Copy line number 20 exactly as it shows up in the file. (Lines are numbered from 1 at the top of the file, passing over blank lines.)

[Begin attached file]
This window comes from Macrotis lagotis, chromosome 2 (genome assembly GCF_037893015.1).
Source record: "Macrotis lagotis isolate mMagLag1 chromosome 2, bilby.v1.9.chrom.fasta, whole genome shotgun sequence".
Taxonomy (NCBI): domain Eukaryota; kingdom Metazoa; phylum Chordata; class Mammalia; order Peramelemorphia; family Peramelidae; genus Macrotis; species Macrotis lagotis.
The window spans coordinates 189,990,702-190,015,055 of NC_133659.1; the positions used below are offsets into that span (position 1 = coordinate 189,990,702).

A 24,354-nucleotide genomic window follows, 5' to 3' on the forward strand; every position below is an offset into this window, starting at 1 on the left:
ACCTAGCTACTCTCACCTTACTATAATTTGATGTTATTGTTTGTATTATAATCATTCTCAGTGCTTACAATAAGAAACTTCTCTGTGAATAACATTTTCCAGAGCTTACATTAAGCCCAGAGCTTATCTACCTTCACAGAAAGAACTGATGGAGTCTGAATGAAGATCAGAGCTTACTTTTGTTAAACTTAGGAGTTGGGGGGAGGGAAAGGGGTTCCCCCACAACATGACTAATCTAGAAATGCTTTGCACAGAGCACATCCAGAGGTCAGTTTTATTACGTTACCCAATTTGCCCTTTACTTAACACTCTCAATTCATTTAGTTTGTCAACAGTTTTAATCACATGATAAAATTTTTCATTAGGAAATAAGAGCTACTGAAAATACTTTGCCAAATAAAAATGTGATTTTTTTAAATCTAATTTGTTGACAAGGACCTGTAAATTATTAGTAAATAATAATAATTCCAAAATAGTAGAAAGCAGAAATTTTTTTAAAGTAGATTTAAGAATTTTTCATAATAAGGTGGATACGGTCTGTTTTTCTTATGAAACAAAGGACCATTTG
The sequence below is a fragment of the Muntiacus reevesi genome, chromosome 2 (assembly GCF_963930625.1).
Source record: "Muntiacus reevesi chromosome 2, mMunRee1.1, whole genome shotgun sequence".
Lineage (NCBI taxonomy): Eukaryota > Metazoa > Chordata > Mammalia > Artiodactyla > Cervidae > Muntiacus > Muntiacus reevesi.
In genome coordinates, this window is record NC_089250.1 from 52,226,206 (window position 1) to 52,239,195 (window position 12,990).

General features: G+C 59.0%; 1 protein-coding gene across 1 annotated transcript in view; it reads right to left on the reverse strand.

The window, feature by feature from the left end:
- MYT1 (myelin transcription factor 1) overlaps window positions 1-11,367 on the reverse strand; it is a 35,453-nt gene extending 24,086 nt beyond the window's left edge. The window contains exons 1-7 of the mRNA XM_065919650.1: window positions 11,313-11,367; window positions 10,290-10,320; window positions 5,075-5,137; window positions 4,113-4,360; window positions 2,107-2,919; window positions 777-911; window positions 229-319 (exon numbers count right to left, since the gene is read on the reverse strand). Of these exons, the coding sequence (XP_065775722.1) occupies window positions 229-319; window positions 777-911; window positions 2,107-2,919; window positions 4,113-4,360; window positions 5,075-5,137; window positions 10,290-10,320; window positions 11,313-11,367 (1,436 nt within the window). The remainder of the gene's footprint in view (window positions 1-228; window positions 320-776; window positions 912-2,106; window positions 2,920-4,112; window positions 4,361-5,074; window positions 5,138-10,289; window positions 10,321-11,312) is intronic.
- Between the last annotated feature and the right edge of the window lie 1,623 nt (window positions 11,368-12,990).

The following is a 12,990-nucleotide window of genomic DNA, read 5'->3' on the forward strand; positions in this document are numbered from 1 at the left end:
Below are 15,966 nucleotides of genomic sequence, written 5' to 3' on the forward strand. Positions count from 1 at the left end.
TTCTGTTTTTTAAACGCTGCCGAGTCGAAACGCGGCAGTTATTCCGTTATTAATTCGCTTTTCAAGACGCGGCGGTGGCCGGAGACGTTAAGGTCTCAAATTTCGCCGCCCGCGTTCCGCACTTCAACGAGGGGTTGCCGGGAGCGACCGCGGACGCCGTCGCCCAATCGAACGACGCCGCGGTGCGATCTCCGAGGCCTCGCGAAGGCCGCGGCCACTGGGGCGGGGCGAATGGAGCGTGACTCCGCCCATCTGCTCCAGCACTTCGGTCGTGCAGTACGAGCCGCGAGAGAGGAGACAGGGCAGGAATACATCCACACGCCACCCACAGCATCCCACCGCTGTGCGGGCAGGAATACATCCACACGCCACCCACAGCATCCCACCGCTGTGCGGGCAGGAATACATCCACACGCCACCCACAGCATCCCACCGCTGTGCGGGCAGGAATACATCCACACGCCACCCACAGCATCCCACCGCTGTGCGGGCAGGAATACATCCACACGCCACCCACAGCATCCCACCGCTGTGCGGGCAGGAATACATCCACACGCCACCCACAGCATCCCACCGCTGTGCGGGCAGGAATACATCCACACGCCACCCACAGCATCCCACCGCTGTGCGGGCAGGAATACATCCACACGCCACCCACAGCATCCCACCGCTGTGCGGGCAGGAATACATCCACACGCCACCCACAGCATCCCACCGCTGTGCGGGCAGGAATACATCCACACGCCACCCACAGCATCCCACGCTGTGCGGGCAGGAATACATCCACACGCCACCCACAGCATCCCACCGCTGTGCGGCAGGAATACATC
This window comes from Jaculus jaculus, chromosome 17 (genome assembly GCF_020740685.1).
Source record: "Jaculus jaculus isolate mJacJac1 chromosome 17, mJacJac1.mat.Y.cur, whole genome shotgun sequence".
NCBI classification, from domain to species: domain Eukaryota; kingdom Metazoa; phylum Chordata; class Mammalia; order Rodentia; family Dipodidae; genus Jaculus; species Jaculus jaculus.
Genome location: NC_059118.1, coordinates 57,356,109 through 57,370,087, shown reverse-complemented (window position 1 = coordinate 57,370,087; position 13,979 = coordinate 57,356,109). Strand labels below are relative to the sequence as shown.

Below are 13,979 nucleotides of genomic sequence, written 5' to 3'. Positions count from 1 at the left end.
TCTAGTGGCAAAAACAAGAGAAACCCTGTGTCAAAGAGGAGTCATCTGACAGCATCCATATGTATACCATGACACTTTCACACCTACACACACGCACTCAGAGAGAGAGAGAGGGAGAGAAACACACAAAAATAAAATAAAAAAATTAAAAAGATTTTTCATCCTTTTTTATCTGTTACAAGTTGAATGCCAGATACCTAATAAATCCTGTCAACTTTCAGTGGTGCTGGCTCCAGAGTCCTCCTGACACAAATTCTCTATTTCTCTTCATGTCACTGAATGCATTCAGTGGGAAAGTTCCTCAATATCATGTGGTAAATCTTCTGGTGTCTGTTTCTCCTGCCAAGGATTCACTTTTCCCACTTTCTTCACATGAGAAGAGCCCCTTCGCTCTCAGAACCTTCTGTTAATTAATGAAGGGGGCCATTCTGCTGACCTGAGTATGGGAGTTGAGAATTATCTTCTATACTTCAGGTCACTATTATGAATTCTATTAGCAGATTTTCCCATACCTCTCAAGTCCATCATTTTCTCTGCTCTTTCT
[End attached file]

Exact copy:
NCBI classification, from domain to species: domain Eukaryota; kingdom Metazoa; phylum Chordata; class Mammalia; order Rodentia; family Dipodidae; genus Jaculus; species Jaculus jaculus.